Afghans rush to trade in old bank notes
03 October, 2012
KABUL: Afghans rushed to trade in the last of their old bank notes for the country's new currency, the final day of a three-month monetary overhaul that the government hopes will give it firm control over once-chaotic financial policies.
Lax controls in past years had allowed three separate currencies — some printed by warlords — to flourish side by side.
"Today's the last day to trade in old afghanis and we've had a lot more people coming to change them than usual," said Raqib Bullah, a 25-year-old money changer at a crowded, open-air market in the capital. "Nobody wants to hold on to old afghanis, everybody's trying to get rid of them."
Crisp, clean and colorful new bills first hit the streets of the capital on Oct. 7. An initial deadline, set in December, was extended a month because of logistic problems transporting new notes to remote areas.
Central bank spokesman Ghulam Mohammad Fayez called the new currency's introduction "a success," and said banks across the country would stay open until 7 p.m. — the final deadline.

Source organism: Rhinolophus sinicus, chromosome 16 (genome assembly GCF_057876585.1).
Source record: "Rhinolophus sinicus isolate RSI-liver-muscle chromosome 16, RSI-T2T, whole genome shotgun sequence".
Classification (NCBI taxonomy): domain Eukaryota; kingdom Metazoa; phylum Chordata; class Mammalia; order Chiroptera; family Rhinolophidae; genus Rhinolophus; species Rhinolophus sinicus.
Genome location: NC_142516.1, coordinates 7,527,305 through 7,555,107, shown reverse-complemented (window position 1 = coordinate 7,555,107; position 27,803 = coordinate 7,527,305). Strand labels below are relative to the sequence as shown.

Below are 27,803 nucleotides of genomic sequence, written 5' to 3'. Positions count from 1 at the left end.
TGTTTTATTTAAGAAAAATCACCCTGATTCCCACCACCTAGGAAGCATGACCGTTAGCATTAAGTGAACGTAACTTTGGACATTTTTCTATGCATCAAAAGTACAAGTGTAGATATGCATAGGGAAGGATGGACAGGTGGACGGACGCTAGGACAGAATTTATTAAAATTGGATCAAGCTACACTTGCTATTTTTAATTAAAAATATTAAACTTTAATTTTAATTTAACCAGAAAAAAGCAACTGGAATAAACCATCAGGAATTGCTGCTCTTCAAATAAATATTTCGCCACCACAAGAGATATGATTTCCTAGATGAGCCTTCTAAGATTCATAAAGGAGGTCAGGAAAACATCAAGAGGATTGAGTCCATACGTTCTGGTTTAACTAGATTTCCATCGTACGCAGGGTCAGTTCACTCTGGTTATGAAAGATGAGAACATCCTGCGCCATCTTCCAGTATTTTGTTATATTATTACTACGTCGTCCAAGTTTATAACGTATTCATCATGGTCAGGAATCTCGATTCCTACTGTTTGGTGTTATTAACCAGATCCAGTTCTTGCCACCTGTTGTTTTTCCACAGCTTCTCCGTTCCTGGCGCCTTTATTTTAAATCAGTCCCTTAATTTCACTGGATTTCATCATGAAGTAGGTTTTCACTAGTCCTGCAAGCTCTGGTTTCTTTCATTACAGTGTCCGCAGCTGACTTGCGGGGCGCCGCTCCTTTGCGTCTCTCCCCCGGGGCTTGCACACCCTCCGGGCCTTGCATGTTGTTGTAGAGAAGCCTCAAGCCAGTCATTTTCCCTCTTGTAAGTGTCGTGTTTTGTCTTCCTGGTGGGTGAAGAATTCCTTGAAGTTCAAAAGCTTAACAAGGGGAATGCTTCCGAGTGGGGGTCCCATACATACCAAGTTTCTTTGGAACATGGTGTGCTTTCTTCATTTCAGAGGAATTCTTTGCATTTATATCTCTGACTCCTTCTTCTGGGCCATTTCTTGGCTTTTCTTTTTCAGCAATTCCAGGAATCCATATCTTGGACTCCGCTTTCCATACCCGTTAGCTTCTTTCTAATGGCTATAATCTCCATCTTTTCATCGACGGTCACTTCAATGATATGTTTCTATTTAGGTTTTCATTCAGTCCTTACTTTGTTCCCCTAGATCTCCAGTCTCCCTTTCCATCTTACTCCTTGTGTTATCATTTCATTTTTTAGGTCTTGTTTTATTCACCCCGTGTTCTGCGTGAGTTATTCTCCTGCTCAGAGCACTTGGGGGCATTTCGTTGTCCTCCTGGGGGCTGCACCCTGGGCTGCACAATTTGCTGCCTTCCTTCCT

Fayez said extra security forces had been posted around the central bank in Kabul in case last-minute crowds tried to rush in — an event he said was unlikely.
"Almost all the old money has been collected. We no longer have crowds coming with huge stacks of money to trade in," Fayez said. "These days, it's only the small shopkeepers wanting to change tiny amounts." Another money changer, manning a crowded shop inside the Kabul market, said he was already dealing exclusively with new notes.
"We haven't changed any of that old stuff for days," said Abdullah Wali Ahmed Zai, 37. "I'm glad not to see it. Those old afghanis gave me a headache."
Another reason for introducing the new currency was to make transactions — once requiring stacks of old bills — much easier to carry out. One new note is worth 1,000 old ones. Until now, money traders had to keep an eye out for two other currencies also in circulation, both nearly identical to the original.
A third currency, printed in the 1990s, was also in circulation, differing from the others only in that a higher series of numbers was written on it. Counterfeiters have already begun to replicate the new money. Central Bank Governor Anwar ul-Haq Ahady called on security forces to be on the lookout for counterfeiters after 200,000 fake new notes, worth about $4,000, were seized by authorities in Ghazni province, southeast of the capital.